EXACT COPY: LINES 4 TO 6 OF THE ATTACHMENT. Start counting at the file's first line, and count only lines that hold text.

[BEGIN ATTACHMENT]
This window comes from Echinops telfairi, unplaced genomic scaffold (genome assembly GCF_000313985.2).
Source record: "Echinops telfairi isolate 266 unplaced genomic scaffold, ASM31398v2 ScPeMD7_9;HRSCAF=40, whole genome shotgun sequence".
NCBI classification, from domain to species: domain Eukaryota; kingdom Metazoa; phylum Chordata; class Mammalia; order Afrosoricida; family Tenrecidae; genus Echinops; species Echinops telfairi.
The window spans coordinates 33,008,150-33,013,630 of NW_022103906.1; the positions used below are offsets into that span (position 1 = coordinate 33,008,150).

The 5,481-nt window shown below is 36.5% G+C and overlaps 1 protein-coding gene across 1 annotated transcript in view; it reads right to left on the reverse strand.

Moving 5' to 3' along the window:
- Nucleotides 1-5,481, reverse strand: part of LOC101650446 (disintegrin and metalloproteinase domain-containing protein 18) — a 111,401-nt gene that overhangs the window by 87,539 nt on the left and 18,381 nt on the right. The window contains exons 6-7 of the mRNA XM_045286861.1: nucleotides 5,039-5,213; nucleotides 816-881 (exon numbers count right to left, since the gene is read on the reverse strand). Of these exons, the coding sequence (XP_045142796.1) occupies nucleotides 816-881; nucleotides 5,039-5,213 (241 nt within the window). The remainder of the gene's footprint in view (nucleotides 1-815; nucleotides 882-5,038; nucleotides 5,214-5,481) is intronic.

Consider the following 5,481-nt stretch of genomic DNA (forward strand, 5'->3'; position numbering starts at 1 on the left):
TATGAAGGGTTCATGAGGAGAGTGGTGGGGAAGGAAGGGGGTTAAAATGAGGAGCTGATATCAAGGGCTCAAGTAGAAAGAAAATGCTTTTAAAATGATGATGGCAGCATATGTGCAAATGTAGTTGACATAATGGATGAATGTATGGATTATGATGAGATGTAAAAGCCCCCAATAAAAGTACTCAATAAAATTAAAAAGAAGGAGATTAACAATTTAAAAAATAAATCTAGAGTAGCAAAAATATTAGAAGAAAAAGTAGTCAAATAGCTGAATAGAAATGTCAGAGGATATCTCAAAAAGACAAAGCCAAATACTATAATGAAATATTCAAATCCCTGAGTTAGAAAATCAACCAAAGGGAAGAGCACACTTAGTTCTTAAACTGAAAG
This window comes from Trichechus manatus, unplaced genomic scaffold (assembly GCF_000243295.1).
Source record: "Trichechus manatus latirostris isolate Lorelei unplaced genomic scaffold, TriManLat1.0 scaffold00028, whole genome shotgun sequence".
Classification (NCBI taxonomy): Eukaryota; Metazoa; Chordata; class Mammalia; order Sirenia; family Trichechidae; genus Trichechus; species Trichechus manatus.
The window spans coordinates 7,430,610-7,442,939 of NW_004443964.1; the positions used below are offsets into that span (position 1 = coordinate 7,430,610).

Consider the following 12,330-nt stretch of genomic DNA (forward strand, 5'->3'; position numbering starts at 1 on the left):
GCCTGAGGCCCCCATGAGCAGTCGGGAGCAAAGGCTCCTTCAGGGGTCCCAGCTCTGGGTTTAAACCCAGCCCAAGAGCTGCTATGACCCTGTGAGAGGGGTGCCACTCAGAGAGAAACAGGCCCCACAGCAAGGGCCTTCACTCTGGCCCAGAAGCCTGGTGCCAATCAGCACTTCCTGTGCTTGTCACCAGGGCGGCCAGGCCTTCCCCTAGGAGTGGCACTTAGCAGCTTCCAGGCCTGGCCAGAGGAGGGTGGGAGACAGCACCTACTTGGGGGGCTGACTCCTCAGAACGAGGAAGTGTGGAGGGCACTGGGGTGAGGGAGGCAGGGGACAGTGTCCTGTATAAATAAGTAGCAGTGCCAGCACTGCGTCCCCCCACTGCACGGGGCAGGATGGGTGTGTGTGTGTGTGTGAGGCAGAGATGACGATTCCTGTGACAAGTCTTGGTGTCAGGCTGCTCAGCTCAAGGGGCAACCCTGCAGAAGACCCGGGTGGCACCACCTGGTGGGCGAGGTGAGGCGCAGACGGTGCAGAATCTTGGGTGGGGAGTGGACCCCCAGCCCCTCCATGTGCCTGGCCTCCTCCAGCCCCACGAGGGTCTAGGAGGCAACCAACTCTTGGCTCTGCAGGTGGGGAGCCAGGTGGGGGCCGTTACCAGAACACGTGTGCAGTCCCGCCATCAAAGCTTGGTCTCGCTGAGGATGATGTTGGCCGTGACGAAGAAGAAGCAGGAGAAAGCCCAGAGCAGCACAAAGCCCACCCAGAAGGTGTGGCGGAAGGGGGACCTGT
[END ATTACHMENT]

The window spans coordinates 33,008,150-33,013,630 of NW_022103906.1; the positions used below are offsets into that span (position 1 = coordinate 33,008,150).

The 5,481-nt window shown below is 36.5% G+C and overlaps 1 protein-coding gene across 1 annotated transcript in view; it reads right to left on the reverse strand.

Moving 5' to 3' along the window: